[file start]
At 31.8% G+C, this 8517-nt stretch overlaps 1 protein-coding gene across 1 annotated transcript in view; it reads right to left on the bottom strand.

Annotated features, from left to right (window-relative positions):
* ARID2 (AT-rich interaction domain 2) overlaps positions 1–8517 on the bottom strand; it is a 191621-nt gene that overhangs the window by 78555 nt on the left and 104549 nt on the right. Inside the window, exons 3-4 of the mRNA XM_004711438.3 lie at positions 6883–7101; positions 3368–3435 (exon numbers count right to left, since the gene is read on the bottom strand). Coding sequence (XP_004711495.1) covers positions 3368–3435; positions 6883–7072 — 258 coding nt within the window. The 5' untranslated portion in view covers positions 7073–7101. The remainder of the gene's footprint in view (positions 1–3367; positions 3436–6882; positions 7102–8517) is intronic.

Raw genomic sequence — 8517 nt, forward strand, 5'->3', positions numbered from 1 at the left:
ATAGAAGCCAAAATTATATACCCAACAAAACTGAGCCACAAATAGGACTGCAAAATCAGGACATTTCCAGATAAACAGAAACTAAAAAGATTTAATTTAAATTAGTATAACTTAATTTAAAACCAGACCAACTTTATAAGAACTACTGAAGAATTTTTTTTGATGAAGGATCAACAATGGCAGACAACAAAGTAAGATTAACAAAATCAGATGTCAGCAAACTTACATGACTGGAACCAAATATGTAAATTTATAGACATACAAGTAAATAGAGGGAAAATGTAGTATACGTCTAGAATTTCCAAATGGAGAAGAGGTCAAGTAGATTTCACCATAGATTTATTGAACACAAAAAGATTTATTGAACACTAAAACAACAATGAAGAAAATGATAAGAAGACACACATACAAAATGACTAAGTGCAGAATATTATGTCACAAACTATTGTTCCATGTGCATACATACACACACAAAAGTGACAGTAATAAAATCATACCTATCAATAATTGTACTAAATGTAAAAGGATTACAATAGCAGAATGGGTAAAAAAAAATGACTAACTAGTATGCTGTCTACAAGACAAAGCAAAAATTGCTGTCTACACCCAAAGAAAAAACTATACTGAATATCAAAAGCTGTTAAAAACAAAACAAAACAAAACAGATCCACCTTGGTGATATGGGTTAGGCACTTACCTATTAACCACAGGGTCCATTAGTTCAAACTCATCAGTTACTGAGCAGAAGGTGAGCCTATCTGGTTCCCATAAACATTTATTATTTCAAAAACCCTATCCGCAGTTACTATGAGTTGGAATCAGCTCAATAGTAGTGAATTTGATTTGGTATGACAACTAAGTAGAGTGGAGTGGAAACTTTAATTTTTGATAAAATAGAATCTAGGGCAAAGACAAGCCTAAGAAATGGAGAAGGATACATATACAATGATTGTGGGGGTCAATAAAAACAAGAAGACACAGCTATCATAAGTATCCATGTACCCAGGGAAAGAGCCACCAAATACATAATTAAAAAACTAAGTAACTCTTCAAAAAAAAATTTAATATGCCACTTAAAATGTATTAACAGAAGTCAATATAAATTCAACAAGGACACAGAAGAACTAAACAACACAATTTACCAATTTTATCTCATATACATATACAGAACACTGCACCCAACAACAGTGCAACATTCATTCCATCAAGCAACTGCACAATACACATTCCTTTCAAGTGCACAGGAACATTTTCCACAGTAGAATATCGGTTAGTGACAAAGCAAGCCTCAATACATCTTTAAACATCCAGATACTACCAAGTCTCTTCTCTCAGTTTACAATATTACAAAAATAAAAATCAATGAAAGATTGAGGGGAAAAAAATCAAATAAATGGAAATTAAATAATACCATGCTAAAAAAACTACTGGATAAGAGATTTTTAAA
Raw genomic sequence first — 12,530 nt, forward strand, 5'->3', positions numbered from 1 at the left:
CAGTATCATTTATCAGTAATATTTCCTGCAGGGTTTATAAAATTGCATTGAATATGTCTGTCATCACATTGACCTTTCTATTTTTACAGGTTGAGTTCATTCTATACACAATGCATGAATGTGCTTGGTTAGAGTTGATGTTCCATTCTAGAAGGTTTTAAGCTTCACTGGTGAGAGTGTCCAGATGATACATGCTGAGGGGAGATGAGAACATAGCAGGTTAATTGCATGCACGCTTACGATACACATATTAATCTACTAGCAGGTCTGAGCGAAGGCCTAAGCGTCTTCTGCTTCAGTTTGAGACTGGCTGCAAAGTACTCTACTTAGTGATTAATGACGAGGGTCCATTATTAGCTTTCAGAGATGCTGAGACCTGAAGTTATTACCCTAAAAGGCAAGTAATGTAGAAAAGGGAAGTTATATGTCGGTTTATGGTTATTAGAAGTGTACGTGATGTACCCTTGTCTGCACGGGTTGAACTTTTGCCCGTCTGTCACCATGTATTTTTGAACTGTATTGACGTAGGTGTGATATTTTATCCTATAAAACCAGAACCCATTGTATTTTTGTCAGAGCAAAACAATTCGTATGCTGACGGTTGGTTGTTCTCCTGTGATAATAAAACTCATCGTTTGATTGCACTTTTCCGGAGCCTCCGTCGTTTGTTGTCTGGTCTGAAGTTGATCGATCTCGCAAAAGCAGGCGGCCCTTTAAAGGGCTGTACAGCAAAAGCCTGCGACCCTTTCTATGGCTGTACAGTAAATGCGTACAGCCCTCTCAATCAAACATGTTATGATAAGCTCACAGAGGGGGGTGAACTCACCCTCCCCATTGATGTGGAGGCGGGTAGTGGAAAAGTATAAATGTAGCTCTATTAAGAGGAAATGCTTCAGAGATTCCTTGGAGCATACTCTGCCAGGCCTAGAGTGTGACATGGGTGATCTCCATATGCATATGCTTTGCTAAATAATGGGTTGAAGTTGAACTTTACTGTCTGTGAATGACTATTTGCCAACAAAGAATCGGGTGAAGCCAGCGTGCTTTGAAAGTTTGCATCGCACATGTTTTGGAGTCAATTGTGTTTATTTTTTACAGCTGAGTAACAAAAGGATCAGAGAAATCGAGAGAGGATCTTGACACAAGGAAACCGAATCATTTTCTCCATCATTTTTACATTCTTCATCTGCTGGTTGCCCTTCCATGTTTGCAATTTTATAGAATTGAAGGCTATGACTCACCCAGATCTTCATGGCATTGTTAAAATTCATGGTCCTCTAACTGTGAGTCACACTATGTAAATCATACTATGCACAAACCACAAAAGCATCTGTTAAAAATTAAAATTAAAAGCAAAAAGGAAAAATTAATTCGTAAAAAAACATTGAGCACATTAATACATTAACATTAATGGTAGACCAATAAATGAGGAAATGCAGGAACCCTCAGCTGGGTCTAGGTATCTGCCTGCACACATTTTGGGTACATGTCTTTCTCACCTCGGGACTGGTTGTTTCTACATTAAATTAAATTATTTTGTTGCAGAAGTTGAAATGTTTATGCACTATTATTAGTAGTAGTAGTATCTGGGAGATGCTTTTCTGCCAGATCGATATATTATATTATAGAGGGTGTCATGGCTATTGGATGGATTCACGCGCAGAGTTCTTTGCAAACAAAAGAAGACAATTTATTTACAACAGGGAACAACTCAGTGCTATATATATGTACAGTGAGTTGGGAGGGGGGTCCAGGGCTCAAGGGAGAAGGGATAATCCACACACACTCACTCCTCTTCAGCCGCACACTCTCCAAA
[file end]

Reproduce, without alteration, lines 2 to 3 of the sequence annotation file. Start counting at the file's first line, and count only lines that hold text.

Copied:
Annotated features, from left to right (window-relative positions):
* ARID2 (AT-rich interaction domain 2) overlaps positions 1–8517 on the bottom strand; it is a 191621-nt gene that overhangs the window by 78555 nt on the left and 104549 nt on the right. Inside the window, exons 3-4 of the mRNA XM_004711438.3 lie at positions 6883–7101; positions 3368–3435 (exon numbers count right to left, since the gene is read on the bottom strand). Coding sequence (XP_004711495.1) covers positions 3368–3435; positions 6883–7072 — 258 coding nt within the window. The 5' untranslated portion in view covers positions 7073–7101. The remainder of the gene's footprint in view (positions 1–3367; positions 3436–6882; positions 7102–8517) is intronic.